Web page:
I live in Sweden where it currently is winter. This time of the year there is more then just the snow to take pictures of. Since there is more hours with darkness there is also more hours to get great photographs of the beautiful star sky which can be seen now. Taking pictures of stars does not require expensive equipment nor knowledge and it is due to this a great project for the aspiring photographer!
What do I need?
You will need a camera where you can handle shutter, iso and aperture manually. There might be cameras out there with pre-set programs to photograph stars but most of the time you will need to control this yourself. Perhaps even more important then the camera is however the ability to keep you camera body motionless for the entire time the camera sensor will be exposed to the sky. Optimal tool for this is a tripod which is strong enough to keep your camera and lens steady. If you do not have a tripod you can however always lay your camera at a stone or at a fence post or whatever you might find.
When it comes to len for your camera you should aim for a prime lens (minimal amount of lens elements within the lens) with a possible f-value as low as possible. Personally I usually use my 50mm f/1.8 lens from Nikkor but I have also had very good results with my Tokina 11-16 f/2.8 lens.
Camera is on tripod and lens is attached to the body – what now?
Start by setting your camera to the highest possible ISO it can be set to and your lens at the lowest f-value possible. Take a few shots around the sky with a shutter speed of a few seconds and see if you find any interesting views you should look more into. Since you are taking photos of very high ISO you photos will have lots of noise but these first ones are just to get a feel of what the sky have to offer. When you have found a good area to photograph it is time to set you camera for the real shot. You should keep the lens at lowest f-value for now but take down the ISO to 800-1600 depending on what you camera can offer when it comes to noise. My Nikon D80 gets too much noise at 1600 so I keep it at about 800. How for shutter speed. If you are using a lens below 35mm you should be able to use shutter speeds up to about 20-30 seconds without getting to much star trails. If you are using 35-70mm lens you are down to about 10-15 seconds.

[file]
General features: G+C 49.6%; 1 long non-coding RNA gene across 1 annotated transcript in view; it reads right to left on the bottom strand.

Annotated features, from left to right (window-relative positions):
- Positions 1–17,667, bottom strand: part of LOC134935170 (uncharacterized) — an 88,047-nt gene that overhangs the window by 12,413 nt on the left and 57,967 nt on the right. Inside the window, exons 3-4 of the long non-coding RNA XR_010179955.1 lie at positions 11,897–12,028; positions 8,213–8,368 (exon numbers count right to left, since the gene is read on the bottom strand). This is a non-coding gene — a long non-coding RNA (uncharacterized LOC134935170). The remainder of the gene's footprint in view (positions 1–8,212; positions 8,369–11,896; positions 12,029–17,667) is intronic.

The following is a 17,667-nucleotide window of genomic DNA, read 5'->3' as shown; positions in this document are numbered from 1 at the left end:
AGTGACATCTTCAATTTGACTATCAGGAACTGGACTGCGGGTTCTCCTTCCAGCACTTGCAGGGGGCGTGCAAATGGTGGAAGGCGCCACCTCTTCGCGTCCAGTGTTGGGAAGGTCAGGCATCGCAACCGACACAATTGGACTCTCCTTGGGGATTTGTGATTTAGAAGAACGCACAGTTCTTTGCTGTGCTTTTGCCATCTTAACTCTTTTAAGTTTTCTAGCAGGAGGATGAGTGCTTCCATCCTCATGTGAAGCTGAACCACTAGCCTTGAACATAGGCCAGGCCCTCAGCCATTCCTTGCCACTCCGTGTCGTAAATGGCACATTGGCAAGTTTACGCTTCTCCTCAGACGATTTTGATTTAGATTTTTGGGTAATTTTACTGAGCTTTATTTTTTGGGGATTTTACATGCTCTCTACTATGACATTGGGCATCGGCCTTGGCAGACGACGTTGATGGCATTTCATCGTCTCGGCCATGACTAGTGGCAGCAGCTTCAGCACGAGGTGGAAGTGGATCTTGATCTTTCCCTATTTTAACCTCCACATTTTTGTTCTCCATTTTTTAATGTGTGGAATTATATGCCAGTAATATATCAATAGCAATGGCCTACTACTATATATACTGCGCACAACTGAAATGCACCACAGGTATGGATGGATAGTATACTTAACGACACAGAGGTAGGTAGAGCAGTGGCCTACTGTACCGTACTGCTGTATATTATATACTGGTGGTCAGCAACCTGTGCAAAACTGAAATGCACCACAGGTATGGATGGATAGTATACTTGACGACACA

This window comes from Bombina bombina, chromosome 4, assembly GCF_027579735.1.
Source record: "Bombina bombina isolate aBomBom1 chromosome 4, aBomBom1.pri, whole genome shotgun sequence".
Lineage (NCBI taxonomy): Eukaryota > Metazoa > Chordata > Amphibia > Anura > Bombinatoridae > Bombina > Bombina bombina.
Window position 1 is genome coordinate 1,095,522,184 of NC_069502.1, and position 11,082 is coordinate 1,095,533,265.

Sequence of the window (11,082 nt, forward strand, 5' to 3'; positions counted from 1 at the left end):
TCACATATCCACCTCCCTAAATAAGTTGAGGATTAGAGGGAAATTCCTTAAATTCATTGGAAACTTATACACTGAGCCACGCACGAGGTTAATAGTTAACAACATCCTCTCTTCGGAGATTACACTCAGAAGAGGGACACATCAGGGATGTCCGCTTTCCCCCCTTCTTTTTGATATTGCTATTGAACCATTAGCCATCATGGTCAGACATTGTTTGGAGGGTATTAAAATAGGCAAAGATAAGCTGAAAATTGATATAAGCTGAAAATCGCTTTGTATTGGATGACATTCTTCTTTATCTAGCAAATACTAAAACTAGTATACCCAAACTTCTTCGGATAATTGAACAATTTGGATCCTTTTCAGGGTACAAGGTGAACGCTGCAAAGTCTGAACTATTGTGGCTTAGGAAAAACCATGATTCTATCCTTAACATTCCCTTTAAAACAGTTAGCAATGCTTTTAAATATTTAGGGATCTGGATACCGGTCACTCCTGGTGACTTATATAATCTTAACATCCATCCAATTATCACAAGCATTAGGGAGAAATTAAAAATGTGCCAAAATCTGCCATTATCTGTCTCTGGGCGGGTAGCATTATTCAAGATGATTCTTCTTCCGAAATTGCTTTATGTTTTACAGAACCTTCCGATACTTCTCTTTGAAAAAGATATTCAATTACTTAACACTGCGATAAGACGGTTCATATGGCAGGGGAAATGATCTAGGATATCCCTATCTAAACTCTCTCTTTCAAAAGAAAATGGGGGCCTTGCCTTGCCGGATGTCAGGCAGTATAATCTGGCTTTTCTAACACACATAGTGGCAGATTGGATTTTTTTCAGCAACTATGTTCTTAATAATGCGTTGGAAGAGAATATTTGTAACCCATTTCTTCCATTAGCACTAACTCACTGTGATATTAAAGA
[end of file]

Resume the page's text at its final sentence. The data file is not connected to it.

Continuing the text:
Star trails are when you keep the shutter of your camera open for such a long time that the stars in the sky become smeared lines instead of dots. If this is what you want, feel free to lower you ISO and go for longer shutter speeds or to take multiple images which you stack into one photo fur for now, let’s continue trying to get a photo of stars as dots in the sky.
The finished product
So, let’s re-cap. Camera at a tripod, low f-value, ISO of about 800 and shutter based on which lens you are using. If you take a photo straight up in the sky it might be very hard to get a feeling for the width of your photo so try to catch an object attached to the ground in your photo to give it a better composition. This is what I came up with just a few hundred meters from my house.